After Criterion designed new treatments for the facility, Colby remarked, “The dome ceiling is still there and the mix position is in the same place, but the work the acousticians have done and what they have been able to achieve is a great job. What I like is there is just enough gain in the room; it’s not dry as dust, but it’s forgiving in all the right areas and there’s no slap back.”
With the design stage complete, Caesars Entertainment brought in 3G Live to provide the hardware, electing to use a long-term rental model rather than buy into the hardware— a decision that impacted the installation process. “We turned our design scope into a rental specification that the client could use to bid the project,” confirmed Cusick. “3G Live is a d&b production partner with offices in LA and Las Vegas. They really stepped up to the plate and, with guidance from us, used their rental expertise to provide exactly what was designed, with welcomed suggestions to further enhance the overall performance. Another great advantage is service; 3G has its main base in Las Vegas so it’s on hand for support; Julio Valdez of 3G steered a steady course through the implementation of the project.”
But what of the audio system itself? Baz Halpin was effusive: “It really is one of the best-sounding rooms I have experienced. This is a miracle considering the pains that SAVI went through to conceal all of the PA for me.” Cusick added, “The combination of the acoustic treatment, and may I say, the beautiful system tuning by Jason Waggoner from d&b Application Support in North Carolina, gives the equivalent listening sensation of the highest-quality hi-fi in your living room that you’ve ever heard. Jason is probably the most talented d&b tuner I’ve encountered. His techniques with tuning capture and his command of the combination of d&b’s ArrayCalc and R1 remote control software, are unsurpassed.”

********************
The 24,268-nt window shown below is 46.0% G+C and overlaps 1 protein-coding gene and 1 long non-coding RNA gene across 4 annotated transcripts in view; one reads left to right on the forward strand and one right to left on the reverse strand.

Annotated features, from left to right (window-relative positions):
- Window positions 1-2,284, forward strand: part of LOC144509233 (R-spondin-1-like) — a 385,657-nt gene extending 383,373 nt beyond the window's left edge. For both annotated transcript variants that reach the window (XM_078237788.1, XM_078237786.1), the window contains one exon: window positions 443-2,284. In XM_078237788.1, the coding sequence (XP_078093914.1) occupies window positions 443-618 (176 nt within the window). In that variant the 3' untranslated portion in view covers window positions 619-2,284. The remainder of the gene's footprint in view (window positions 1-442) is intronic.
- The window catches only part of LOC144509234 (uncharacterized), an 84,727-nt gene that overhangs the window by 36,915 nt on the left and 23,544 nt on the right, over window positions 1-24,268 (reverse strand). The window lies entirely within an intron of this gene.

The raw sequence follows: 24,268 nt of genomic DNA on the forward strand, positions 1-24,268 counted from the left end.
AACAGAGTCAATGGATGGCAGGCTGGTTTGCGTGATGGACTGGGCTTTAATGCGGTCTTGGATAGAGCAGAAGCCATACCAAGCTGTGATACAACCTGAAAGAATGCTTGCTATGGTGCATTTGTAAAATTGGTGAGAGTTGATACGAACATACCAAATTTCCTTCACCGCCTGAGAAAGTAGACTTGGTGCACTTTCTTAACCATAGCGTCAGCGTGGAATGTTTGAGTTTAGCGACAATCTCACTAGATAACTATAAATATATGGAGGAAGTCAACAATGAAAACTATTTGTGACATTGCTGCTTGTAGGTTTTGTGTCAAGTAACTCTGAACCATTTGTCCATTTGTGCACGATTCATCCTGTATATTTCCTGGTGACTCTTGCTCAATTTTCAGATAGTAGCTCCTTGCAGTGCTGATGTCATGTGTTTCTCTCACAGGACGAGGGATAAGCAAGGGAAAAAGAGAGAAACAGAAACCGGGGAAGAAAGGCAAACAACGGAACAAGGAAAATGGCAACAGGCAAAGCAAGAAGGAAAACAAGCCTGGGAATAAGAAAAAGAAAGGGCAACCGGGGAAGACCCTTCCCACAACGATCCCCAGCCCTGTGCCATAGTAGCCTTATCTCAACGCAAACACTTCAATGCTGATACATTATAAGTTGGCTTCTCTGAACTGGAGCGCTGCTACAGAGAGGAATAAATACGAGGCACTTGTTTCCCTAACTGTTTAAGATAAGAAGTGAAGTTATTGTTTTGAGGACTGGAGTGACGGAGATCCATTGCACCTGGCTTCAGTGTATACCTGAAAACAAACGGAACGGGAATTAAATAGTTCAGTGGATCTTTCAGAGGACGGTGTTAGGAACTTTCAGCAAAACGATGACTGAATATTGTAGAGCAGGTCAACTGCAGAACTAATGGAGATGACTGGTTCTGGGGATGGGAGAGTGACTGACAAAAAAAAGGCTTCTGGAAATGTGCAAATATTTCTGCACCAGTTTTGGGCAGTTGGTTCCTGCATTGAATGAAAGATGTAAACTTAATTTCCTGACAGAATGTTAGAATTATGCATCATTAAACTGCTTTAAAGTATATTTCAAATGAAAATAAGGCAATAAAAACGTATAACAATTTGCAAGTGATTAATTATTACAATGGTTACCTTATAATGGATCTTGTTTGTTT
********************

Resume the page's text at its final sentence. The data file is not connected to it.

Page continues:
Day One of a tight commissioning period gave Waggoner only four hours to set up measurement mics and gather data from the main hangs. “Working offline back at his hotel using the tuning capture measurements from that morning, and the original AutoCAD and ArrayCalc models, he voiced and aligned the PA virtually. The next evening at 10 pm, he had access with complete quiet, fed in his virtual settings and we listened. He had achieved 95 percent of target tuning offline, and only required a couple of fine adjustments here and there to complete the job.”
Now, with the theater completed and Spears’ show up and running, giving the production its best-possible sound falls on the shoulders of Colby. “Fortunately, Britney is a strong singer and she sings every song live,” said the engineer. “It’s pretty full on, with just two numbers where the choreography takes a back seat. The center cluster above stage is fantastic— it targets those lounge-style VIP seats you can’t ignore, yet I’m able to get plenty of gain off her mic, though as I said, that’s a lot to do with her vocal power.
“Her monitoring comes from wedges, all d&b M4s and M2s below grills,” he added. “When she steps out to the further edge of the oval, she gets enough from the room to pitch. That center cluster is extremely helpful in all the vocal elements. The SUBs, in that respect, are of no concern— a high pass filter takes care of that—but from the perspective of the music and levels of excitement into the crowd, they are critical. The combination of flown and floor subs—the J-INFRAs especially—fills the room with the kind of musicality I wanted, and fills it really evenly; it’s a welldefined sub array. The impact of the live band coupled to her voice has a real impact; it’s also a lot of fun to mix. I’m just happy to be a part of this; SAVI and 3G did a great job, their intentions were clear and they used their time well. I’m really reaping the benefits of all the technology these guys put together.”
Britney Spears Piece of Me